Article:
Solar Roof complements a home’s architecture while turning sunlight into electricity. With an integrated Powerwall, energy collected during the day is stored and made available any time, effectively turning a home into a personal utility. Solar energy can be generated, stored and used day and night, providing uninterrupted power even if the grid goes down.

    Solar Roof is more affordable than conventional roofs because in most cases, it ultimately pays for itself by reducing or eliminating a home’s electricity bill. Consumer Reports estimates that a Solar Roof for an average size U.S. home would need to cost less than $24.50 per square foot to be cost competitive with a regular roof. The cost of Solar Roof is less. The typical homeowner can expect to pay $21.85 per square foot for Solar Roof,1 and benefit from a beautiful new roof that also increases the value of their home.

    Solar Roof uses two types of tiles—solar and non-solar. Looking at the roof from street level, the tiles look the same. Customers can select how many solar tiles they need based on their home’s electricity consumption. For example, households that charge an electric vehicle every day may want more solar tiles on their roof.

    In doing our own research on the roofing industry, it became clear that roofing costs vary widely, and that buying a roof is often a worse experience than buying a car through a dealership. Initial contracts tend to be overly optimistic, and later customers face hidden costs that were never mentioned up front.

    At Tesla, we believe in transparency and putting the customer in control. That’s why we created a Solar Roof calculator that lets homeowners estimate the upfront price of Solar Roof, as well as the value of the energy it can generate for their home. The calculator is based on factors like roof size, the average local price of electricity, and how much sunlight a neighborhood receives throughout the year.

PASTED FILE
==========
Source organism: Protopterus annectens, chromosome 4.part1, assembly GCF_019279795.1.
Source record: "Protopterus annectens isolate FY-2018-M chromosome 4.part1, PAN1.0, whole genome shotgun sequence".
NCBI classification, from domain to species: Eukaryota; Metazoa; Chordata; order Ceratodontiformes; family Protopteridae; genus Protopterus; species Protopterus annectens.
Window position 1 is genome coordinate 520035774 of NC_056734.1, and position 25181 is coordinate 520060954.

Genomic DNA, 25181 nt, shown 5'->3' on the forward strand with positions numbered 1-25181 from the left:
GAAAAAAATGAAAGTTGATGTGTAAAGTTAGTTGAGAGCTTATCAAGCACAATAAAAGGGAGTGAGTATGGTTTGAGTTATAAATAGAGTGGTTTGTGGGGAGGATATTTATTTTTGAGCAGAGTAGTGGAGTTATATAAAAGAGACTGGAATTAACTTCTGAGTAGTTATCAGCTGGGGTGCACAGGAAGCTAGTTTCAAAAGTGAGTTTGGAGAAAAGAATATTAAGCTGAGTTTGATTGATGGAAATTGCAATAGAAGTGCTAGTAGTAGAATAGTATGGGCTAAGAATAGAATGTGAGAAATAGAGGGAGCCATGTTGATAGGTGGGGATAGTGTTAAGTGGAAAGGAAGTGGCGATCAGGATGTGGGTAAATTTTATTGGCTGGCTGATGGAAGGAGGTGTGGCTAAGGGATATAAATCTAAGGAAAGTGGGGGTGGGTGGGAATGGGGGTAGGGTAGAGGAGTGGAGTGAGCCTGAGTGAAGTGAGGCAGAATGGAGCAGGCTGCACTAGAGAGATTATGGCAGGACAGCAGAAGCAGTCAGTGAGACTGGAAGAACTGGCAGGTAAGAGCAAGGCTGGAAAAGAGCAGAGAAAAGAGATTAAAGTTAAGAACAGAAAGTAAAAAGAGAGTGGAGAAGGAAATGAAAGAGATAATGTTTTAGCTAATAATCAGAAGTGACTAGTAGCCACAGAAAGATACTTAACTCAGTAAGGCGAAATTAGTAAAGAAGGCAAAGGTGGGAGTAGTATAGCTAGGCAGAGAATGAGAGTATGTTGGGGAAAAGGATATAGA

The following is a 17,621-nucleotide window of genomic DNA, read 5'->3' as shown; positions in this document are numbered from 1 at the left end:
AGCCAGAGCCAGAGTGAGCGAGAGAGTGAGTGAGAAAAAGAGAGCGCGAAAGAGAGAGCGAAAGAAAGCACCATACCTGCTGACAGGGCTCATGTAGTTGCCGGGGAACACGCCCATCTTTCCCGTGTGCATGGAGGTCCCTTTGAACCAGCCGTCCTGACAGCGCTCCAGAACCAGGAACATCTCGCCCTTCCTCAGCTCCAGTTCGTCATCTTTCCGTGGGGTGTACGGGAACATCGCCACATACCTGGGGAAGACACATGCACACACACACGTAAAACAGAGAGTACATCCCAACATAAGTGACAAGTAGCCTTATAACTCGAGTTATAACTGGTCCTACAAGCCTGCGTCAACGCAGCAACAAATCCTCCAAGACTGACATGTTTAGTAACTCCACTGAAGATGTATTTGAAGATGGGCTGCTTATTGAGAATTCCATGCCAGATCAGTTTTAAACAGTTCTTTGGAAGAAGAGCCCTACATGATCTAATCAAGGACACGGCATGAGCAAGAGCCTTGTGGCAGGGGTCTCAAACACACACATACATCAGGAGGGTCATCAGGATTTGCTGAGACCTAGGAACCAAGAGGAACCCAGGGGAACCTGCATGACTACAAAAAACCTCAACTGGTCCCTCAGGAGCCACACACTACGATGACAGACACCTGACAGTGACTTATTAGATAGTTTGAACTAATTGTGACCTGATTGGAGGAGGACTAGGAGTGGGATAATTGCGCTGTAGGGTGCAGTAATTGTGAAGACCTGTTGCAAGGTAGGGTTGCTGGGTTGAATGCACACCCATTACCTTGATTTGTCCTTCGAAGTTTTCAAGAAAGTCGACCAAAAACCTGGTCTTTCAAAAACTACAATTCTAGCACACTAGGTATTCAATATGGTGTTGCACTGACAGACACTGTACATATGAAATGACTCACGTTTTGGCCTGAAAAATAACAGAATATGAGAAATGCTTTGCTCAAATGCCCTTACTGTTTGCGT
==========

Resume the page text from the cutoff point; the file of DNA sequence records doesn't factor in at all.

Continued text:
As shown in the graph below, the cost of our non-solar tiles is comparable to regular roofing tiles.2Although the cost of our solar tiles is more expensive up front, it can be more than offset by the value of energy the tiles produce.3 In many cases, the reduction in a home’s electricity bill over time will be greater than the cost of the roof.


    Design & Durability
    Solar Roof will be available in a variety of designs, including Smooth and Textured (available this year) and Tuscan and Slate (available early 2018). Made with tempered glass, Solar Roof tiles are more than three times stronger than standard roofing tiles, yet half the weight. They do not degrade over time like asphalt or concrete. Solar Roof is the most durable roof available and the glass itself will come with a warranty for the lifetime of your house, or infinity, whichever comes first.

    Customers may place an order for Solar Roof today on the Tesla website. Installations of Solar Roof will begin in the U.S. this summer and we expect installations outside the U.S. to begin in 2018.

  • Ecommerce giant Amazon recently announced its impressive plans to make a massive shift to solar. After receiving less than praiseworthy reviews on their commitment to renewable energy from Greenpeace, Amazon decided that it will not continue to lag behind corporations like Walmart, Target, and Apple in reducing is carbon footprint.